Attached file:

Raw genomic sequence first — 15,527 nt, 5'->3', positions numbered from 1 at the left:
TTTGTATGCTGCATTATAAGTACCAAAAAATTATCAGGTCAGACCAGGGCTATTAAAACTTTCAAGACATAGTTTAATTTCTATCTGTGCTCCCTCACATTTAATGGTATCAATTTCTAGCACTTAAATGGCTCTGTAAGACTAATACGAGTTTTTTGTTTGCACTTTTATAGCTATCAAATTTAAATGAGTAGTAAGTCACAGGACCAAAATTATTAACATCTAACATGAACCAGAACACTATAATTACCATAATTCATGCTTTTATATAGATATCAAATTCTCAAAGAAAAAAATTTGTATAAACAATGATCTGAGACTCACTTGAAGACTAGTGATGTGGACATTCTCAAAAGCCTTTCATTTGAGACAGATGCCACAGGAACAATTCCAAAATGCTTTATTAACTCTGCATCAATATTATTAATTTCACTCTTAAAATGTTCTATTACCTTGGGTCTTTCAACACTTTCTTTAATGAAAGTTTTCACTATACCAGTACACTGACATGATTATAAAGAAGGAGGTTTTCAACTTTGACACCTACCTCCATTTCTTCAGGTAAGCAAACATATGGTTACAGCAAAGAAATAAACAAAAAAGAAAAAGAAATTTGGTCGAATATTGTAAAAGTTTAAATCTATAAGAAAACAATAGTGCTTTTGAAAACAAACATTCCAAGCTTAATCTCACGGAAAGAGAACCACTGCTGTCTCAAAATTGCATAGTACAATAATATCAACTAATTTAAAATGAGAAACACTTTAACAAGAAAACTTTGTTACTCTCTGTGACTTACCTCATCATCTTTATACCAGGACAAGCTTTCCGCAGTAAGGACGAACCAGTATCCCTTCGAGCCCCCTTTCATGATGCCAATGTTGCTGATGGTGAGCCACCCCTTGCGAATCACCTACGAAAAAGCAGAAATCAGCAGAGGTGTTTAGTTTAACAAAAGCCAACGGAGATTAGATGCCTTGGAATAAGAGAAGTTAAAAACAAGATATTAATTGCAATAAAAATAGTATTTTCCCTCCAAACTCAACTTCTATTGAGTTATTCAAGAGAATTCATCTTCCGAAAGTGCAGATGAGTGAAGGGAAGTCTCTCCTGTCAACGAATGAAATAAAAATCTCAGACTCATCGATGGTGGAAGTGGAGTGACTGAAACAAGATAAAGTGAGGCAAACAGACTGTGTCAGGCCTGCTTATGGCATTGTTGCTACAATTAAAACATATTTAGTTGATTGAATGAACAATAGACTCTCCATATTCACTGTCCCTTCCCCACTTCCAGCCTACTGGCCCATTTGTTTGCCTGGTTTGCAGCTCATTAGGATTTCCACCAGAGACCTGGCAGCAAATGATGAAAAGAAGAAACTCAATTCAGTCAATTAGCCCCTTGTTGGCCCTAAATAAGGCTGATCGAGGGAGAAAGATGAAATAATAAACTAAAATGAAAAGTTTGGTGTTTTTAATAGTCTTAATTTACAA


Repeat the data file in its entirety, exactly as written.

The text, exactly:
Raw genomic sequence first — 15,527 nt, 5'->3', positions numbered from 1 at the left:
TTTGTATGCTGCATTATAAGTACCAAAAAATTATCAGGTCAGACCAGGGCTATTAAAACTTTCAAGACATAGTTTAATTTCTATCTGTGCTCCCTCACATTTAATGGTATCAATTTCTAGCACTTAAATGGCTCTGTAAGACTAATACGAGTTTTTTGTTTGCACTTTTATAGCTATCAAATTTAAATGAGTAGTAAGTCACAGGACCAAAATTATTAACATCTAACATGAACCAGAACACTATAATTACCATAATTCATGCTTTTATATAGATATCAAATTCTCAAAGAAAAAAATTTGTATAAACAATGATCTGAGACTCACTTGAAGACTAGTGATGTGGACATTCTCAAAAGCCTTTCATTTGAGACAGATGCCACAGGAACAATTCCAAAATGCTTTATTAACTCTGCATCAATATTATTAATTTCACTCTTAAAATGTTCTATTACCTTGGGTCTTTCAACACTTTCTTTAATGAAAGTTTTCACTATACCAGTACACTGACATGATTATAAAGAAGGAGGTTTTCAACTTTGACACCTACCTCCATTTCTTCAGGTAAGCAAACATATGGTTACAGCAAAGAAATAAACAAAAAAGAAAAAGAAATTTGGTCGAATATTGTAAAAGTTTAAATCTATAAGAAAACAATAGTGCTTTTGAAAACAAACATTCCAAGCTTAATCTCACGGAAAGAGAACCACTGCTGTCTCAAAATTGCATAGTACAATAATATCAACTAATTTAAAATGAGAAACACTTTAACAAGAAAACTTTGTTACTCTCTGTGACTTACCTCATCATCTTTATACCAGGACAAGCTTTCCGCAGTAAGGACGAACCAGTATCCCTTCGAGCCCCCTTTCATGATGCCAATGTTGCTGATGGTGAGCCACCCCTTGCGAATCACCTACGAAAAAGCAGAAATCAGCAGAGGTGTTTAGTTTAACAAAAGCCAACGGAGATTAGATGCCTTGGAATAAGAGAAGTTAAAAACAAGATATTAATTGCAATAAAAATAGTATTTTCCCTCCAAACTCAACTTCTATTGAGTTATTCAAGAGAATTCATCTTCCGAAAGTGCAGATGAGTGAAGGGAAGTCTCTCCTGTCAACGAATGAAATAAAAATCTCAGACTCATCGATGGTGGAAGTGGAGTGACTGAAACAAGATAAAGTGAGGCAAACAGACTGTGTCAGGCCTGCTTATGGCATTGTTGCTACAATTAAAACATATTTAGTTGATTGAATGAACAATAGACTCTCCATATTCACTGTCCCTTCCCCACTTCCAGCCTACTGGCCCATTTGTTTGCCTGGTTTGCAGCTCATTAGGATTTCCACCAGAGACCTGGCAGCAAATGATGAAAAGAAGAAACTCAATTCAGTCAATTAGCCCCTTGTTGGCCCTAAATAAGGCTGATCGAGGGAGAAAGATGAAATAATAAACTAAAATGAAAAGTTTGGTGTTTTTAATAGTCTTAATTTACAA